Though SBNWR was obviously produced to project a positive view of the refuge system to help us celebrate the accomplishments of 100 years of conservation, Dolin does not shy away from examining problems and controversies. Chapter 10, “Conflict, Controversy, and Compromise,” chapter 12, “Searching for Direction,” and chapter 13, “Growing and Losing Ground” in combination hold nothing back while illustrating the stresses and strains the refuge system has been under.
Beyond stating the obvious problems of inadequate levels of funding and staffing, Dolin examines issues such as oil and gas exploration on refuge lands, toxic contamination of refuges from previous uses, and inappropriate activities that have been allowed on refuges. Probably the most shocking cases of these issues include the use of certain refuge lands for military practice and, in one instance, for the detonation of nuclear bombs (at Amchitka Island, part of the Aleutian Island Refuge in Alaska) in 1965. These sobering chapters provide important perspectives that should not be forgotten in our celebrations. At the same time, the many artistically rendered photographs liberally spread throughout the book keep the author’s message from straying too far into the negative.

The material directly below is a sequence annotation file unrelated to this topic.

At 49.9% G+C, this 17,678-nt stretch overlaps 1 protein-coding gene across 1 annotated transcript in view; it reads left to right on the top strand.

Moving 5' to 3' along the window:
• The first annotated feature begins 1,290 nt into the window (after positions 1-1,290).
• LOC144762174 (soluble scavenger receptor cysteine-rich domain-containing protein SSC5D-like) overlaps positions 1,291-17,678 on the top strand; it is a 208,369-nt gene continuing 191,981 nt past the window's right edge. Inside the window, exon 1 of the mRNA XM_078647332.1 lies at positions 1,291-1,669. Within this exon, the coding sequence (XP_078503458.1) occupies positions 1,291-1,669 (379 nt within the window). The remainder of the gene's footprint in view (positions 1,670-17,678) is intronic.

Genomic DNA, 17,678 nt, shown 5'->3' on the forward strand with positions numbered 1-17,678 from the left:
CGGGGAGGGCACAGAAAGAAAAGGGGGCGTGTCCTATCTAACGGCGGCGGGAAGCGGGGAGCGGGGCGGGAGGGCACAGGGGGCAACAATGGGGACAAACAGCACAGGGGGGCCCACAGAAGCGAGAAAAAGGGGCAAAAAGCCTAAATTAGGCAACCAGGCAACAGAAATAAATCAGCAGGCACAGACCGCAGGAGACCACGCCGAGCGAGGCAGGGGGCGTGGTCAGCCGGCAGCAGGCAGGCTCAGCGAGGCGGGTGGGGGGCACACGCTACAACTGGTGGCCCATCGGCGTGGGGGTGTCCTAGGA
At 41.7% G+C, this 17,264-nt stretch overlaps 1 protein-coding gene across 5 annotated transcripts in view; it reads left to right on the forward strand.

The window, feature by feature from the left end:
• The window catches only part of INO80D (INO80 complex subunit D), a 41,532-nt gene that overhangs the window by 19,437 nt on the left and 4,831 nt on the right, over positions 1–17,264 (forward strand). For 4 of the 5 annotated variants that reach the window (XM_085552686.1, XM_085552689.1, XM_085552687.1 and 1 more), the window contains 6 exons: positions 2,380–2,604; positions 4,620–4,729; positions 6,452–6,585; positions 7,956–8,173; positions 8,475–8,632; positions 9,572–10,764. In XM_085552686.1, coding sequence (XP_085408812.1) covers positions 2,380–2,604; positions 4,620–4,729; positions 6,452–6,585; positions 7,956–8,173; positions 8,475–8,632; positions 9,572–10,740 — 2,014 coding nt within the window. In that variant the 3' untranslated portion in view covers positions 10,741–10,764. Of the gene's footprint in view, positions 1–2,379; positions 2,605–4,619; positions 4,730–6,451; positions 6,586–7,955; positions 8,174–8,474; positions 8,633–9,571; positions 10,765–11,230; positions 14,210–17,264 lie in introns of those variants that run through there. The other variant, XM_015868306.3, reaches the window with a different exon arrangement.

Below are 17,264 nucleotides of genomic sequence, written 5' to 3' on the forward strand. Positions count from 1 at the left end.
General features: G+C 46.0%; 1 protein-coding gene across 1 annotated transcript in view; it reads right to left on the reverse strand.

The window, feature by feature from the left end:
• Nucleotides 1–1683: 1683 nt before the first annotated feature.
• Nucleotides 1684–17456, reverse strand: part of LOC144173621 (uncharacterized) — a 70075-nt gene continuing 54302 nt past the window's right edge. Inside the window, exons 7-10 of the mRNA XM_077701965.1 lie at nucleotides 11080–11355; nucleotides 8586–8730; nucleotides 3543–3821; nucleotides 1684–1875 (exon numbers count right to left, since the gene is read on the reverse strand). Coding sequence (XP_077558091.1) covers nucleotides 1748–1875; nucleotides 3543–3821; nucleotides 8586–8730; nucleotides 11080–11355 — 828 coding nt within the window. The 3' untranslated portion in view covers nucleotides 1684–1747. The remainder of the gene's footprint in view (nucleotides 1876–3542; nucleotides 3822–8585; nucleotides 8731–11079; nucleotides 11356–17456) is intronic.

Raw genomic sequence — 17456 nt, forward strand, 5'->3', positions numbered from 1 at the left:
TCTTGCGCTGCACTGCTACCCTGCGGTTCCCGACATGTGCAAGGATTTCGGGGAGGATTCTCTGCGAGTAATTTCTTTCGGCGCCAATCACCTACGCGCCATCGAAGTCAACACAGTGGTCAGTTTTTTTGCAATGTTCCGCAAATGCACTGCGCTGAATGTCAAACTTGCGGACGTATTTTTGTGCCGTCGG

Many folks that I have spoken to about National Wildlife Refuges are surprised to learn that hunting may be permitted on any refuge as long as it does not conflict with the refuge’s purposes. Years ago, my first reaction to this issue was also confusion, as I assumed the word “refuge” meant that whatever was within the borders of a wildlife refuge was protected from danger (as in “to seek refuge from the storm”). Dolin presents the facts of the hunting issue in a non-biased was so that both refuge hunting opponents and proponents should be satisfied, allowing the reader to make his or her own evaluation.